Assemble the sushi rolls one at a time until you run out of rice. Lay a sheet of sushi nori, shiny side down, onto a rolling mat. Using two spoons, spread a thin layer of rice evenly over the nori. Start layering on vegetables in different combinations (try beetroot, avocado & spring onion or asparagus, spring greens & smoked tofu), try to keep the veg even and in the first quarter of the roll closest to you. Start rolling as tightly and evenly as you can. I find it easier to start by tucking in the first bit without using the mat, then gather up the mat and roll & tuck, roll & tuck until you get to the end. Firmly squeeze the roll in the mat to ensure it all sticks. Gently unfold the mat and place the roll onto a chopping board and slice each roll into eight.
Serve on a nice board with some dipping sauces/condiments of your choice. Gently press some of the little slices, rice side down, into a small ramekin of sesame seeds. Then dunk into the dipping sauces and eat!

IMG_1296

IMG_1992


Lentil Dal: pure comfort from the store cupboard.

Here’s a favourite recipe I’m working on for my book. I hope you find my ‘recipe at a glance’ illustrations helpful alongside my more conventionally written recipes. Let me know how you get on if you try it.
Liz x

Dal is the ultimate comfort food in my house, loved by adults and children alike. We often have these softly stewed, spicy lentils with nutty brown rice, or scooped up with naan breads or popadoms…with a liberal dollop of lime pickle on the side of course. I am totally addicted to the stuff! You can’t go wrong with dal, it’s warming, hearty, nutritious and delicious, and all from the store-cupboard. We often include a diced seasonal vegetable, like carrot, winter squash or cauliflower if we have some in the house but this is completely optional. Dal is typically made with South Indian flavours but can be made in many ways. My favourite way is with coconut milk, curry leaves and tamarind, but we often have it simply with spices and water. There are two ways of spicing this dish. At the cafe we generally fry off the spices, garlic and onions in oil before adding the lentils and liquid, because it’s easier to keep it like this, especially in such large quantities. A lovely way to present this at home is to boil the lentils with a simple seasoning and some turmeric and then make a fresh, spicy tarka to drizzle over and stir through each portion just before serving. This way we can leave out the tarka for the kids and we still get to enjoy a good chilli hit! Whenever I can get them I also sometimes fry okra in the tarka before spooning it over the dal. I have included the tarka in this recipe at the end, but feel free to make it at the beginning instead, then add the lentils and liquid to the spices and simmer and stir until it’s done. This is a great recipe to make in the slow cooker. Dal is divine!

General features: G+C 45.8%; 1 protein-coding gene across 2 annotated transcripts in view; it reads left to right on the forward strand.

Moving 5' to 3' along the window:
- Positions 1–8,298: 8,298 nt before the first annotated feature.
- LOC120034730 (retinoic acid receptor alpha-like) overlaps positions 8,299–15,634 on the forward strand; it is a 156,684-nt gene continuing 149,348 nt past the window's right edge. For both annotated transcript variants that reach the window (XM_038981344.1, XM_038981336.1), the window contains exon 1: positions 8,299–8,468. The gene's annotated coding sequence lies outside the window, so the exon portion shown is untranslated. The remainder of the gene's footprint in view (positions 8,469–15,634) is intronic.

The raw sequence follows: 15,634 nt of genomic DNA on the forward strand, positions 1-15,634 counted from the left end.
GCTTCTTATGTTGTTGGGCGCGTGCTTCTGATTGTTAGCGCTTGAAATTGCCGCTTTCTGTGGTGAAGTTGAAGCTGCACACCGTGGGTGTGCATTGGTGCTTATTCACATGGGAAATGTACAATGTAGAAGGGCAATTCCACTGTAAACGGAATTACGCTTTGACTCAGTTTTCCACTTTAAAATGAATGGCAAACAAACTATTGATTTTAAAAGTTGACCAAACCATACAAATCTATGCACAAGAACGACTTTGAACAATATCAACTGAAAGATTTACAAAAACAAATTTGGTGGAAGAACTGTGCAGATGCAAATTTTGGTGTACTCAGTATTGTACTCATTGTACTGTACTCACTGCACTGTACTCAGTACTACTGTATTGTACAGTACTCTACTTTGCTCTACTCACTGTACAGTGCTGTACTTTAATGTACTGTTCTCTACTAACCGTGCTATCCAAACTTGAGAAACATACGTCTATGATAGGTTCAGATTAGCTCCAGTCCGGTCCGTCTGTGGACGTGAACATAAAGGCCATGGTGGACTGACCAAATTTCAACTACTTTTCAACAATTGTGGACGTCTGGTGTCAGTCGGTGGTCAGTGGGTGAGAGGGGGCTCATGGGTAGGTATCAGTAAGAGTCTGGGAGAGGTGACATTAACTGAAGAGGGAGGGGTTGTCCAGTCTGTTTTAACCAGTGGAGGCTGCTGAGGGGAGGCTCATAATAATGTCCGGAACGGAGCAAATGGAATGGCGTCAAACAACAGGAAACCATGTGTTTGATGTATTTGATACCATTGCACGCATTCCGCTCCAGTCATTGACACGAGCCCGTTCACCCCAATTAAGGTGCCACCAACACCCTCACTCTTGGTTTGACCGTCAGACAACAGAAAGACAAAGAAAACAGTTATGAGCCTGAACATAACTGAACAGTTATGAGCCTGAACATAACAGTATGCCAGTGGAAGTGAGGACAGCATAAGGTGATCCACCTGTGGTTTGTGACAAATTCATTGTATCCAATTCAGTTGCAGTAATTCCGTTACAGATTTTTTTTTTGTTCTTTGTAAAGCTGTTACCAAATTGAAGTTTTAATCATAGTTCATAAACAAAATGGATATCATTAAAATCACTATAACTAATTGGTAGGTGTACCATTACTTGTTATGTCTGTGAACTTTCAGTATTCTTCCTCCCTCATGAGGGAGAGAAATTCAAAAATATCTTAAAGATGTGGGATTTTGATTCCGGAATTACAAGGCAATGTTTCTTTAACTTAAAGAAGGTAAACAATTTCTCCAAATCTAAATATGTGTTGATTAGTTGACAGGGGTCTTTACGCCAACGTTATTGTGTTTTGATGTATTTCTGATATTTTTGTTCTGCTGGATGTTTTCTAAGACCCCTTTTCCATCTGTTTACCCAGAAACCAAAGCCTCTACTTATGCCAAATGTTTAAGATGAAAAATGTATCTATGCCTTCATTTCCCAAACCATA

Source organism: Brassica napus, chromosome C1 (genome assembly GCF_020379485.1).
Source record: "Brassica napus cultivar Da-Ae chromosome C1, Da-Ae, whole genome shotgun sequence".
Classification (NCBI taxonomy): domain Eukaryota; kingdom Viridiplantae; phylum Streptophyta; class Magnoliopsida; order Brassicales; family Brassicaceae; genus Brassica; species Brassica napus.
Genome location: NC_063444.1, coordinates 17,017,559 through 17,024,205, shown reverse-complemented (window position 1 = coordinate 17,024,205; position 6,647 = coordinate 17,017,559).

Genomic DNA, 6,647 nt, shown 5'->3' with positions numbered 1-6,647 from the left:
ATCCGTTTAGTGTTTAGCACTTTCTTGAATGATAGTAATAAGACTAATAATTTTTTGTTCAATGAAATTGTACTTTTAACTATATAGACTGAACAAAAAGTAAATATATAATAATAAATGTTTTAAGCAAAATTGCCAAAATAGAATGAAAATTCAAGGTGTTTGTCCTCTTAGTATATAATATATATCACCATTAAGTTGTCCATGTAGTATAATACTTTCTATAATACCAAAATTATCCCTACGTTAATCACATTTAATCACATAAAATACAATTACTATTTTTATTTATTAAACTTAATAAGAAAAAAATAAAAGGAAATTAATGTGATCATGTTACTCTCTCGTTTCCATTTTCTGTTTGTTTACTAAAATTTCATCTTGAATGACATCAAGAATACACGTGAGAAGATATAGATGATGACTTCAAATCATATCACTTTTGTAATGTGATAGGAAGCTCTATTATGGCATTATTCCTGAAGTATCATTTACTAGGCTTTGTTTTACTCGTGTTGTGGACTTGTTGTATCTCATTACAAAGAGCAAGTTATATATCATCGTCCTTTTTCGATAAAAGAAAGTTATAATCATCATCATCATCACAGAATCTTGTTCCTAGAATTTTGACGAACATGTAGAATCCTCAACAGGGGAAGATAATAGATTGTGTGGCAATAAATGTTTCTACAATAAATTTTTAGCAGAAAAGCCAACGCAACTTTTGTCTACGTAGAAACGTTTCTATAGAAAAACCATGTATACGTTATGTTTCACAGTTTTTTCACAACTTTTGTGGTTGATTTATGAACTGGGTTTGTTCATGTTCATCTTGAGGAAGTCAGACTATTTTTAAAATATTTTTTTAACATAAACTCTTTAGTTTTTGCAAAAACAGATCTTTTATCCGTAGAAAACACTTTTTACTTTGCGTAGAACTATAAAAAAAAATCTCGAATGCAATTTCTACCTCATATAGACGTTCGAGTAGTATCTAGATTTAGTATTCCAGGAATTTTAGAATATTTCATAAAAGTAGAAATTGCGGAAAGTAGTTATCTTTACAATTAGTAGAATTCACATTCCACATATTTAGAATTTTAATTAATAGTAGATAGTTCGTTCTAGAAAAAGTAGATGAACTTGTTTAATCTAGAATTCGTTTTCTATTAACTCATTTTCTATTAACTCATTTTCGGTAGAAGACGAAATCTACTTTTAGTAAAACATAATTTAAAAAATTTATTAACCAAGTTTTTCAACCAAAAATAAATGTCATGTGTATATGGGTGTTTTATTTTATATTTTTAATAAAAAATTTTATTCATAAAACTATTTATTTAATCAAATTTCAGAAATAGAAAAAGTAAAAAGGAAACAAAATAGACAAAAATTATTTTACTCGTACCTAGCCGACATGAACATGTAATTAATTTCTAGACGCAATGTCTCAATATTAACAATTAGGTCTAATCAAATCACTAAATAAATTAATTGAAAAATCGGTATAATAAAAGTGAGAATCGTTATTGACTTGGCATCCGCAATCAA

Serves 4

For the dal…
200g red split lentils
(or chana or urid dal)
salt & pepper to taste
2 tsp turmeric powder
4 cardamom pods
a handful of fresh curry leaves if you can find them, if not dried will do
1/2 400ml tin coconut milk (optional)
1 tsp tamarind paste (optional)
diced seasonal vegetable (optional)

For the tarka…
4 tbsp coconut oil (or light oil of your choice)
2 tsp brown mustard seeds
2 tsp cumin seeds
1 tsp nigella seeds (optional)
1 tsp fenugreek seeds
1 large onion, finely sliced
4 cloves garlic, sliced
4 cm piece fresh root ginger, grated
sliced fresh chilli to taste

To garnish…
lots of chopped coriander
wedges of lime

Measure the lentils out into a jug. Make a note of where they come up to. Put the lentils, salt and pepper, turmeric, cardamom pods, curry leaves (and tamarind if you are using) into a large sauce pan. Use the jug to measure out the coconut milk (if using) and water into the pan. You will need 3 times the volume of liquid:lentils. Bring to the boil then turn down the heat to the lowest setting and simmer with the lid on. Give it an occasional stir to make sure it’s not sticking on the bottom and add more liquid if it looks like it’s drying out before it’s done. This will take between 20 minutes and 40 minutes depending on the amount and type of lentils you are using.
Once the lentils are soft and at a texture that you are happy with (I like my dal the consistency of somewhere between a porridge and a thick soup) You can keep them warm while you make your tarka.
Put the oil in a small milk pan and heat it up. Add the onion and fry for a few minutes until it starts to colour. Then add the whole spices, garlic, ginger, and chillies. Fry for another minute or so and then spoon over individual bowls of the lentils.
Serve with rice, popadoms or Indian flat breads and a selection of chutneys. Lime pickle and mango chutney are our favourites.

IMG_1701

IMG_1702

IMG_1703

IMG_1989

IMG_1990


Green tea miso soup

A simple, savoury and satisfying soup! I make this when I’m craving hot, buttery marmite toast when I’ve just had dinner and really shouldn’t be eating anything else…

20131017-195319.jpg
Make a large mug of green tea. Make sure you brew the bag for at least 5 minutes! Add a heaped teaspoon of miso (there are loads of different types, I haven’t yet found one that doesn’t work, but at the moment I’m using ‘Mugi Miso’ which is rich and very savoury) and stir very well until the paste has completely dissolved. And drink up! It couldn’t be simpler. Liz x